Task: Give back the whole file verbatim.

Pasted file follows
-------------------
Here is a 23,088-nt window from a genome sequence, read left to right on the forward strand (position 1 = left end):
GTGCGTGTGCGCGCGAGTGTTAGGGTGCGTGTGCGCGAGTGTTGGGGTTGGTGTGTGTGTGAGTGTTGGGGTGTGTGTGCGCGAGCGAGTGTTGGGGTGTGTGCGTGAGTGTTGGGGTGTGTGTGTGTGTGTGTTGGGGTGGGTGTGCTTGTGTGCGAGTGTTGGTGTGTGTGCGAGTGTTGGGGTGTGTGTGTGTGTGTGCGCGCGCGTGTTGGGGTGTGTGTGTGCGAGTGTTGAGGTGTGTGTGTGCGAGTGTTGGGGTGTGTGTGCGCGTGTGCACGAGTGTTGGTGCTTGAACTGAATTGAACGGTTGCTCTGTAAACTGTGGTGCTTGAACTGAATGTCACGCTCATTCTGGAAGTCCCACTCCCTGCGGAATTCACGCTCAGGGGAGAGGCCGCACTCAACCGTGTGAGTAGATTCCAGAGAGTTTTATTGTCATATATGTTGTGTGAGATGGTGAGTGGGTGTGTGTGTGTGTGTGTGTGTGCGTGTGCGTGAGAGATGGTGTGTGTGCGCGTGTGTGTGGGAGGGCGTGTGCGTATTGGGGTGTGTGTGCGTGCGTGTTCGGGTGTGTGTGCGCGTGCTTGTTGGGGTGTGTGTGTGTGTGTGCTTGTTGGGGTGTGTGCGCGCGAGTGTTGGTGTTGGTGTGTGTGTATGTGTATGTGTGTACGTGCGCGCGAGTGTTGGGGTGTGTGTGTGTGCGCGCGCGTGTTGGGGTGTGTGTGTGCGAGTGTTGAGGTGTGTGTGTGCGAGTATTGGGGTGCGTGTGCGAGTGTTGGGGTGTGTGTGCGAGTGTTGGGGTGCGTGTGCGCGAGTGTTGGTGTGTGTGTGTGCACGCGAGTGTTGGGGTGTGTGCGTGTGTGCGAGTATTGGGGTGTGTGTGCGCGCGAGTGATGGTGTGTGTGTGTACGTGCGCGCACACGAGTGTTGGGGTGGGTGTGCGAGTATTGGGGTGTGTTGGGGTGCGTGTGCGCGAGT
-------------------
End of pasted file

Here is a 23,088-nt window from a genome sequence, read left to right on the forward strand (position 1 = left end):
GTGCGTGTGCGCGCGAGTGTTAGGGTGCGTGTGCGCGAGTGTTGGGGTTGGTGTGTGTGTGAGTGTTGGGGTGTGTGTGCGCGAGCGAGTGTTGGGGTGTGTGCGTGAGTGTTGGGGTGTGTGTGTGTGTGTGTTGGGGTGGGTGTGCTTGTGTGCGAGTGTTGGTGTGTGTGCGAGTGTTGGGGTGTGTGTGTGTGTGTGCGCGCGCGTGTTGGGGTGTGTGTGTGCGAGTGTTGAGGTGTGTGTGTGCGAGTGTTGGGGTGTGTGTGCGCGTGTGCACGAGTGTTGGTGCTTGAACTGAATTGAACGGTTGCTCTGTAAACTGTGGTGCTTGAACTGAATGTCACGCTCATTCTGGAAGTCCCACTCCCTGCGGAATTCACGCTCAGGGGAGAGGCCGCACTCAACCGTGTGAGTAGATTCCAGAGAGTTTTATTGTCATATATGTTGTGTGAGATGGTGAGTGGGTGTGTGTGTGTGTGTGTGTGTGCGTGTGCGTGAGAGATGGTGTGTGTGCGCGTGTGTGTGGGAGGGCGTGTGCGTATTGGGGTGTGTGTGCGTGCGTGTTCGGGTGTGTGTGCGCGTGCTTGTTGGGGTGTGTGTGTGTGTGTGCTTGTTGGGGTGTGTGCGCGCGAGTGTTGGTGTTGGTGTGTGTGTATGTGTATGTGTGTACGTGCGCGCGAGTGTTGGGGTGTGTGTGTGTGCGCGCGCGTGTTGGGGTGTGTGTGTGCGAGTGTTGAGGTGTGTGTGTGCGAGTATTGGGGTGCGTGTGCGAGTGTTGGGGTGTGTGTGCGAGTGTTGGGGTGCGTGTGCGCGAGTGTTGGTGTGTGTGTGTGCACGCGAGTGTTGGGGTGTGTGCGTGTGTGCGAGTATTGGGGTGTGTGTGCGCGCGAGTGATGGTGTGTGTGTGTACGTGCGCGCACACGAGTGTTGGGGTGGGTGTGCGAGTATTGGGGTGTGTTGGGGTGCGTGTGCGCGAGT